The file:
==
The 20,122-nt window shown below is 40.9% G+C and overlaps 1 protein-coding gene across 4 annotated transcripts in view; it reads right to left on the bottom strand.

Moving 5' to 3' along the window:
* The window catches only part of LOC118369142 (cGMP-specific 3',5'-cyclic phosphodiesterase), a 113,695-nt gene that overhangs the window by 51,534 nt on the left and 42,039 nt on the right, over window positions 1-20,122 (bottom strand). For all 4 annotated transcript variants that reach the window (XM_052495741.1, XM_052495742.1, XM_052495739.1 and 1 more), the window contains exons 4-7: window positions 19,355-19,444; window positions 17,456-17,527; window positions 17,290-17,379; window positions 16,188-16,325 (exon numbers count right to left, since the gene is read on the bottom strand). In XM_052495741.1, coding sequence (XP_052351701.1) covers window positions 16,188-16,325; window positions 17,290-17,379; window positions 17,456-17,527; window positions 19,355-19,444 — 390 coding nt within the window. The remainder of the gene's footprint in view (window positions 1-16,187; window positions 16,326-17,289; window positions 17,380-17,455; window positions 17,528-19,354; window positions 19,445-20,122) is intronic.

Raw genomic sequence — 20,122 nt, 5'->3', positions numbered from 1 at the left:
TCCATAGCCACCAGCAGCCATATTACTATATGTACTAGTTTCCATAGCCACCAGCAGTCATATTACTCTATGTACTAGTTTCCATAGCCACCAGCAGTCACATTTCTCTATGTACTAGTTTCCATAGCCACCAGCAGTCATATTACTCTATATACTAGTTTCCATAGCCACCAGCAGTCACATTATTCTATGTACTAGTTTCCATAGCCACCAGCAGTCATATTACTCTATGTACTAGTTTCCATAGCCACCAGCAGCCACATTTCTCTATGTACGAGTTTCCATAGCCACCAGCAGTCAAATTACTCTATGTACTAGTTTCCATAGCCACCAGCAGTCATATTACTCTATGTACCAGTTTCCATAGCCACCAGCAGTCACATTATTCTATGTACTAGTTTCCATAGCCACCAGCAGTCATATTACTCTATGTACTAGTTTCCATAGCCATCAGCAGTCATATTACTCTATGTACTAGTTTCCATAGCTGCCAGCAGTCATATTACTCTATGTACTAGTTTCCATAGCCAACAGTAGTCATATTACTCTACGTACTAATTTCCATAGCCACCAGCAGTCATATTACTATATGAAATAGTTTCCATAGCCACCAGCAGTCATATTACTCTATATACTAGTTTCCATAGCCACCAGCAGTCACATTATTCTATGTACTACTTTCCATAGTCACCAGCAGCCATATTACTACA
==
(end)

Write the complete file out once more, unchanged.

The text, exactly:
The 20,122-nt window shown below is 40.9% G+C and overlaps 1 protein-coding gene across 4 annotated transcripts in view; it reads right to left on the bottom strand.

Moving 5' to 3' along the window:
* The window catches only part of LOC118369142 (cGMP-specific 3',5'-cyclic phosphodiesterase), a 113,695-nt gene that overhangs the window by 51,534 nt on the left and 42,039 nt on the right, over window positions 1-20,122 (bottom strand). For all 4 annotated transcript variants that reach the window (XM_052495741.1, XM_052495742.1, XM_052495739.1 and 1 more), the window contains exons 4-7: window positions 19,355-19,444; window positions 17,456-17,527; window positions 17,290-17,379; window positions 16,188-16,325 (exon numbers count right to left, since the gene is read on the bottom strand). In XM_052495741.1, coding sequence (XP_052351701.1) covers window positions 16,188-16,325; window positions 17,290-17,379; window positions 17,456-17,527; window positions 19,355-19,444 — 390 coding nt within the window. The remainder of the gene's footprint in view (window positions 1-16,187; window positions 16,326-17,289; window positions 17,380-17,455; window positions 17,528-19,354; window positions 19,445-20,122) is intronic.

Raw genomic sequence — 20,122 nt, 5'->3', positions numbered from 1 at the left:
TCCATAGCCACCAGCAGCCATATTACTATATGTACTAGTTTCCATAGCCACCAGCAGTCATATTACTCTATGTACTAGTTTCCATAGCCACCAGCAGTCACATTTCTCTATGTACTAGTTTCCATAGCCACCAGCAGTCATATTACTCTATATACTAGTTTCCATAGCCACCAGCAGTCACATTATTCTATGTACTAGTTTCCATAGCCACCAGCAGTCATATTACTCTATGTACTAGTTTCCATAGCCACCAGCAGCCACATTTCTCTATGTACGAGTTTCCATAGCCACCAGCAGTCAAATTACTCTATGTACTAGTTTCCATAGCCACCAGCAGTCATATTACTCTATGTACCAGTTTCCATAGCCACCAGCAGTCACATTATTCTATGTACTAGTTTCCATAGCCACCAGCAGTCATATTACTCTATGTACTAGTTTCCATAGCCATCAGCAGTCATATTACTCTATGTACTAGTTTCCATAGCTGCCAGCAGTCATATTACTCTATGTACTAGTTTCCATAGCCAACAGTAGTCATATTACTCTACGTACTAATTTCCATAGCCACCAGCAGTCATATTACTATATGAAATAGTTTCCATAGCCACCAGCAGTCATATTACTCTATATACTAGTTTCCATAGCCACCAGCAGTCACATTATTCTATGTACTACTTTCCATAGTCACCAGCAGCCATATTACTACA